- Visit the Shoes on the Danube Bank Memorial
- Explore the historic Buda Castle, view Matthias Church, the Fisherman's Bastion and the Royal Palace
- Explore Gellert Hill view the Citadel, the Liberty statue and enjoy the fabulous view of Budapest
Tour duration: 6 hours
Driving distance: 25 km
Difficulty level: medium
Tour type: private tour
Guide: private English speaking guide
MAR-NOV at 10 AM
Check-in 15 min before departure time
Budapest Scooter Tour office 1053 Budapest Vámház körút 10 (the office is inside the courtyard of the building)
Great Market Hall
The spectacular Great Market Hall is a good source of Hungarian products. You can also make it a pit-stop for a quick bite of traditional Hungarian food when touring the city. Shop with the locals for sausages, meats, cheeses, fruits, vegetables, and pastries. Fancy bottles of Tokaji, a variety of paprika and handicrafts are also available.
Originally named after Emperor Franz Joseph today called Liberty Bridge (Szabadság híd) was built between 1894 and 1896. Opened in the year of the Millennium and was officially completed when Emperor Franz Joseph inserted the last silver rivet into its iron structure. The top of each of the bridge’s pillars is decorated with a 'Turul' bird, the mythical bird of Hungary.
One special feature of the Jewish quarter in Budapest was its labyrinth of interconnected buildings that linked distant streets through a chain of internal courtyards. Buildings were constructed so as to allow pedestrians access through their courtyards, shortening the distances between important destinations such as the synagogue. Later, shops also opened in the courtyards. The largest and most beautiful of these buildings is the Gozsdu courtyard.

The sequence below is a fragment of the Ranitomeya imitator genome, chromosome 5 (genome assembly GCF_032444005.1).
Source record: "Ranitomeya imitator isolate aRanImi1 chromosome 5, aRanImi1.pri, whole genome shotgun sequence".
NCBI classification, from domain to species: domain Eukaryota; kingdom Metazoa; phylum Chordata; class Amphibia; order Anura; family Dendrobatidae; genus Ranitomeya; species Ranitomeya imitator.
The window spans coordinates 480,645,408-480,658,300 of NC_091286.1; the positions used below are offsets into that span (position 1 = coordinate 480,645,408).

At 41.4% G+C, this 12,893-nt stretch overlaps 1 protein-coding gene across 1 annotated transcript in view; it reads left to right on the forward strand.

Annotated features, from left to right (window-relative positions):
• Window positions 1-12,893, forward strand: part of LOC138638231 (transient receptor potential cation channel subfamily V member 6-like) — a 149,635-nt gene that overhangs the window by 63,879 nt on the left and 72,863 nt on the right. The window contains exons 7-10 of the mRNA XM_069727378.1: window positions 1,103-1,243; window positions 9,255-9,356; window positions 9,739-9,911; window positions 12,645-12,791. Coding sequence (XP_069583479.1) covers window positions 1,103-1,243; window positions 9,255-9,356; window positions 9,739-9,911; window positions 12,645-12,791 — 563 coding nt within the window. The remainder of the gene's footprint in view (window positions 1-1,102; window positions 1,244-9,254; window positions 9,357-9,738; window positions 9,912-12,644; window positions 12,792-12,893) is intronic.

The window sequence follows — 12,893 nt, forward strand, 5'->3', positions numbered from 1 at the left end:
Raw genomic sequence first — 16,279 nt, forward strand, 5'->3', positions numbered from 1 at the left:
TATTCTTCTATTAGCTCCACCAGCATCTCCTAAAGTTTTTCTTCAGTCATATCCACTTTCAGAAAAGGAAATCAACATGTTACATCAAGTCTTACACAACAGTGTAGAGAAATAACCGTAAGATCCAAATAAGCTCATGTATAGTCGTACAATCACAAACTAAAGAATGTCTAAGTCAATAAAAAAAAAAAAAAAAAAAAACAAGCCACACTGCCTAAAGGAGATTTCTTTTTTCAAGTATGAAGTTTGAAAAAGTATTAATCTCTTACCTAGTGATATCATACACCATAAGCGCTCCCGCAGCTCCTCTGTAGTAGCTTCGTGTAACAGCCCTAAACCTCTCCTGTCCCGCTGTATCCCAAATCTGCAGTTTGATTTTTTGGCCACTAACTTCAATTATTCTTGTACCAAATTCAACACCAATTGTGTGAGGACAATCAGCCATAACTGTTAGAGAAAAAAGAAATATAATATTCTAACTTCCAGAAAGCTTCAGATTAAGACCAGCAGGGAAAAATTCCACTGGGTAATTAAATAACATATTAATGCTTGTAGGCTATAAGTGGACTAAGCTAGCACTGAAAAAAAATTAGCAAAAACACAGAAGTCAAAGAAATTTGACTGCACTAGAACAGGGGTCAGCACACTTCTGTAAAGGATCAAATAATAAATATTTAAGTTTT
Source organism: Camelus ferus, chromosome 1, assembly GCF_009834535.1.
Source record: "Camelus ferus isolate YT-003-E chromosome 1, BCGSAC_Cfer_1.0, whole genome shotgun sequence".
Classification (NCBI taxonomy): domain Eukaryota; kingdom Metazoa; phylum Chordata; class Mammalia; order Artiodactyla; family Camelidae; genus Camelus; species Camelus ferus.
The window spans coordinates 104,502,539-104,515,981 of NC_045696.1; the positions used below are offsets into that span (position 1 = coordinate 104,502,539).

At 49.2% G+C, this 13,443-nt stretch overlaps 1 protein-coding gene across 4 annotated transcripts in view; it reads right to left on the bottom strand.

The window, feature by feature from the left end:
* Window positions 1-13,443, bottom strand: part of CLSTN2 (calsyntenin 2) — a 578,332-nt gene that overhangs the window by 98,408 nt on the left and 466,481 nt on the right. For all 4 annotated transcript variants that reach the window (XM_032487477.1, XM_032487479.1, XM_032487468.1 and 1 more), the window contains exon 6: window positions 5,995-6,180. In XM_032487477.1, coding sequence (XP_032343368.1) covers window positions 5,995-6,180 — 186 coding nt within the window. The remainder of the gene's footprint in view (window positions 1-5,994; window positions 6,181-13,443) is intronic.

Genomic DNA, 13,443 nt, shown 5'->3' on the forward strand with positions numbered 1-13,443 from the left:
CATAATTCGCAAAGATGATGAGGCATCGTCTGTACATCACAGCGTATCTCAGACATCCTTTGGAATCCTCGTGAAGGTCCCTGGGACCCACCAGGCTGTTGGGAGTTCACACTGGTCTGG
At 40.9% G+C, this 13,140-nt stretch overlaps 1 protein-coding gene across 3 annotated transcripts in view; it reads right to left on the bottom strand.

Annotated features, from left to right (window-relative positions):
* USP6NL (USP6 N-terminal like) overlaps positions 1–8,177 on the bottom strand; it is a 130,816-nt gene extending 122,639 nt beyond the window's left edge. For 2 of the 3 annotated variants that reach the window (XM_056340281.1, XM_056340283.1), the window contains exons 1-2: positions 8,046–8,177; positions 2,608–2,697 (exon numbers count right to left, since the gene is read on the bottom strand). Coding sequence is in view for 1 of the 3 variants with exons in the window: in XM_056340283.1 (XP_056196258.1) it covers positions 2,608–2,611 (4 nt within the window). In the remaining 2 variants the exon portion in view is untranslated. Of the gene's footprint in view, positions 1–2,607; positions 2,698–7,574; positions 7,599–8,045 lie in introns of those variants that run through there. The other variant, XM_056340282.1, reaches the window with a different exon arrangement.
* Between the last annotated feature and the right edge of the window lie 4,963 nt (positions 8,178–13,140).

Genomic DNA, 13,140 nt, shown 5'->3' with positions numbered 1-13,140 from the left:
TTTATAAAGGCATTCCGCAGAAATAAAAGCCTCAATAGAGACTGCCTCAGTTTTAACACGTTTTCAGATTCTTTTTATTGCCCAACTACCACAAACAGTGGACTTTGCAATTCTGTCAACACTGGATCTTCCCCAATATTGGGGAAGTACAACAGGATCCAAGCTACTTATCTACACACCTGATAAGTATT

Here, at the edge of the old Jewish quarter stands a fascinating building. The enormous brick building with its vaulted arches encircles the square known as Madách tér, continuing inwards on both sides. It is claimed that the giant arch of this mammoth building was originally intended to be the gateway to another grand avenue, which would have run parallel to Andrássy út and the neighboring Király street. However, this avenue was never constructed. The plans were ready and approved by 2nd of June 1914 and that did not prove to be the best of timings. Only a month and a half later the First World War got underway, and the plans for Elizabeth Avenue were locked away for the next 15 years. Then, as some of the neighbouring buildings were demolished, great plans were drawn again. This time, things looked much more promising. In 1937 the avenue’s grand opening, this enormous brick building was erected, and more construction work was to follow. But fate intervened once again, in the form of another world war. And this war brought heavy destruction with it, after which reconstruction was needed much more than a new avenue. Though the plans remained in effect for more than a decade, nothing actually was done to move the project forward. Finally, in 1957, new city plans were drawn and this time the plans for this other grand avenue were left out. Today only the grand opening remains as a worthy memento of the great plans.